I put on a brave face, a happy face and found a good spot among friends. I immediately worried about being alone. I kept Larry and Stephen close, knowing full well that I was running too often and not walking enough. The internal friction started right away. Mentally I was resisting the motion, but physically I was participating in too much motion, too early. I walk early and often in a "regular 100 miler" and this time I had at least 20 lbs of gear to pull. I knew I was running too much. But the temptation of good company in the dark and the cold and the unknown was too good to give up.
I felt pretty crappy coming into the first aid station. The trail prior was hilly and dippy and my sled was an external friction against my back. It flipped 5 or 6 times. The resistance started in my low back and moved up into my shoulders. I felt a slight bonk, but panicked when Larry and Stephen moved out of sight. So I kept moving, walking mostly. I wanted to run so I wouldn't lose them, but walking was my only gear until the consumed calories kicked in. It seemed too early in the race to be resisting motion. I was only 20 miles in.
I feigned feeling good when asked at the aid station. When pressed, I admitted my weakness and it was then I knew I couldn't lose sight of the others. The four of us- Jane, Stephen, Larry and I- sealed the deal at 20 miles. We became a unit. We were off to see the wizard. We found a rhythm of pairing up and speeding up and slowing down for the next 40 miles. We sang, shared personal stories, ran in silence, laughed, put our Kahtoolas on, took them off and put them on again. Heading into Flat Horn at 31 miles, I felt the first sting of LARGE viscosity. I was holding onto the flow of the group, but I was not maintaining the flow.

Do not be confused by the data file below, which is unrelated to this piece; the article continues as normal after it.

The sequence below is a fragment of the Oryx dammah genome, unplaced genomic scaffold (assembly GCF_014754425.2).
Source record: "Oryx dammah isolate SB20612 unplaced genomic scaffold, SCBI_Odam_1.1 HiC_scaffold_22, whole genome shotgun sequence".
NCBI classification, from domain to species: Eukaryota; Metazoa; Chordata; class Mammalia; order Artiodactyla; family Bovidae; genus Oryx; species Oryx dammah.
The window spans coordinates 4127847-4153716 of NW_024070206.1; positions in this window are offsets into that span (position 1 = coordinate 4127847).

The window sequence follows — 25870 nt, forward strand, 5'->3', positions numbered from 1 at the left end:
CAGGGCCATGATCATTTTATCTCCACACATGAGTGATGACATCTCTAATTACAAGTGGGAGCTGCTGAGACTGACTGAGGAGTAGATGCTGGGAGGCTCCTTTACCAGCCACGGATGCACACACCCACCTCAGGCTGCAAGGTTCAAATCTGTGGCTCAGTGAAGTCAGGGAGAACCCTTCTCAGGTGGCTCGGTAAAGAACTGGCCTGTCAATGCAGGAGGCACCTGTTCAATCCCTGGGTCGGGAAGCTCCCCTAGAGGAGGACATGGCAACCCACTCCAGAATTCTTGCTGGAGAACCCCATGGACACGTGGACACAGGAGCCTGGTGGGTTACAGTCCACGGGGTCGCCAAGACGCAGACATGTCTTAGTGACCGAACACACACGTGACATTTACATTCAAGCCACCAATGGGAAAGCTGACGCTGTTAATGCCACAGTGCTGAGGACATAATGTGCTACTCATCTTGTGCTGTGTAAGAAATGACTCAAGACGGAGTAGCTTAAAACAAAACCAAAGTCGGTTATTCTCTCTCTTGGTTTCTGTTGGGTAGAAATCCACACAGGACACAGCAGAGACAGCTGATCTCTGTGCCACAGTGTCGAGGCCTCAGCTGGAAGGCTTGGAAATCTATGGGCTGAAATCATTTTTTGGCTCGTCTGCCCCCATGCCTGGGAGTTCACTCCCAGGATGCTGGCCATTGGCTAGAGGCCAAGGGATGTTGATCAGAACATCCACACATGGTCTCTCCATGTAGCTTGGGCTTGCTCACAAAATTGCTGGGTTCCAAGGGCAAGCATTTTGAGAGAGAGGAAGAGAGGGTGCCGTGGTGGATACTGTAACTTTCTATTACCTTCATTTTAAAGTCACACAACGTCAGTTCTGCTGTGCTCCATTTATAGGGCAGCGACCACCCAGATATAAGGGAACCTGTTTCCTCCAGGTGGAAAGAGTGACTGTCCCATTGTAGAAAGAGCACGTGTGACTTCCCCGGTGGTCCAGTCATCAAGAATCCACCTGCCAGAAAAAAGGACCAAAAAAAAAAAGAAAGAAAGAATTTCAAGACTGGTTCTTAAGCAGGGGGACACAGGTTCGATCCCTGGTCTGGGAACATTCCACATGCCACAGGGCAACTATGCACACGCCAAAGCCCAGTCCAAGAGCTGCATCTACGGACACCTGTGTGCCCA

I was so happy to see Anne and Rob. I was so grateful that Kirk opened up his home to us. I knew I needed coffee and soup and warmth and LOTS of calories. Before I knew it, the group motion was leaving and I was scrambling to pack up and get moving. I used whatever calories I consumed ( for sure NOT enough) to fight my strong desire to stay and take care of myself. The group was moving at a different velocity. Thinking back now, this was my first BIG mistake. I should have stayed viscous and let the group go.
It was here when I transformed into a frozen swamp zombie. It seemed like I was running in circles. I tried to remember to look for the laths that marked the trail. My fear of being alone propelled me forward. Frozen, icy swamp, upon frozen, icy swamp. Low clouds, black spruce, snow. Snow, black clouds, low spruce.
The trail turned to shit. Hard-packed, solid trail turned to mushy, ankle twisting insanity. We met a runner whose sled broke at 16 miles and he was trudging into 46 miles with his pack on his back. I fell behind to walk and keep Eric company. His determination to keep going gave me a temporary energy to become more fluid.
The Five Star Tent was a very welcoming place. HOT beef soup was what I needed. Hot Tang, hot chocolate and I was ready to roll. My internal particles were revived and I felt mobile.
And then I didn't. THIS WAS ONLY 46 MILES IN!
The cold zapped my internal particles. I ran into 60 mile aid desperate to be revived. I knew where I was. Coming off the Susitna River, I knew we couldn't be far. Corral Hill kicked my ass and shredded my mental fortitude. I felt worn down.While Larry and Jane and Stephen trotted on, I struggled to move forward- cold, hungry and getting sleepy. It had to be 1:30AM. I looked forward to changing my clothes and ordering hot food at Eaglequest Lodge. Somehow I found the momentum to get it into to the lodge.